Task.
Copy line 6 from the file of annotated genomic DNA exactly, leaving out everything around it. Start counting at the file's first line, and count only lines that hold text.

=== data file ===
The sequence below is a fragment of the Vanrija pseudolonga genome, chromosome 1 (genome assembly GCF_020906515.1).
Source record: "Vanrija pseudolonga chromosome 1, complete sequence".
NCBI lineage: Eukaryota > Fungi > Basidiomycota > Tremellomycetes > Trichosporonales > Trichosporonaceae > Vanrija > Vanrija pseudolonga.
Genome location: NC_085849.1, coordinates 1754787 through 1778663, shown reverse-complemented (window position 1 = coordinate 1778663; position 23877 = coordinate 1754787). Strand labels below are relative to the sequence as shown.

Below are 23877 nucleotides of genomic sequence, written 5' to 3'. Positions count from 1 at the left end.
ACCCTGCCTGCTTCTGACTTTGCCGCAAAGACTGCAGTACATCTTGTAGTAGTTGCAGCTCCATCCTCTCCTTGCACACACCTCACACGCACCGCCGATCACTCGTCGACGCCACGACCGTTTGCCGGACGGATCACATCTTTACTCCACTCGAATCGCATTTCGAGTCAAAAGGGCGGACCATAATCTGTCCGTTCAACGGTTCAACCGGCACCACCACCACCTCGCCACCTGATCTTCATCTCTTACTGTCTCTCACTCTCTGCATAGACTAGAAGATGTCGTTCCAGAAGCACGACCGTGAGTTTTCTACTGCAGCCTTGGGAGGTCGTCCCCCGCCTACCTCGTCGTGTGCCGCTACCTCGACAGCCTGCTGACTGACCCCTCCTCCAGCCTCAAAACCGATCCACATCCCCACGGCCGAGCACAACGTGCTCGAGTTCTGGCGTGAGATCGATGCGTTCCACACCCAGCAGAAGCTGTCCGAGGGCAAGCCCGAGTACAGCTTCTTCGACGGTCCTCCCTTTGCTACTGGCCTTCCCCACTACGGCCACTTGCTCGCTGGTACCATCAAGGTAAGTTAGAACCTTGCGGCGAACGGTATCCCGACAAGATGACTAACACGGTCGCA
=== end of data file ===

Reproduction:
ACCCTGCCTGCTTCTGACTTTGCCGCAAAGACTGCAGTACATCTTGTAGTAGTTGCAGCTCCATCCTCTCCTTGCACACACCTCACACGCACCGCCGATCACTCGTCGACGCCACGACCGTTTGCCGGACGGATCACATCTTTACTCCACTCGAATCGCATTTCGAGTCAAAAGGGCGGACCATAATCTGTCCGTTCAACGGTTCAACCGGCACCACCACCACCTCGCCACCTGATCTTCATCTCTTACTGTCTCTCACTCTCTGCATAGACTAGAAGATGTCGTTCCAGAAGCACGACCGTGAGTTTTCTACTGCAGCCTTGGGAGGTCGTCCCCCGCCTACCTCGTCGTGTGCCGCTACCTCGACAGCCTGCTGACTGACCCCTCCTCCAGCCTCAAAACCGATCCACATCCCCACGGCCGAGCACAACGTGCTCGAGTTCTGGCGTGAGATCGATGCGTTCCACACCCAGCAGAAGCTGTCCGAGGGCAAGCCCGAGTACAGCTTCTTCGACGGTCCTCCCTTTGCTACTGGCCTTCCCCACTACGGCCACTTGCTCGCTGGTACCATCAAGGTAAGTTAGAACCTTGCGGCGAACGGTATCCCGACAAGATGACTAACACGGTCGCA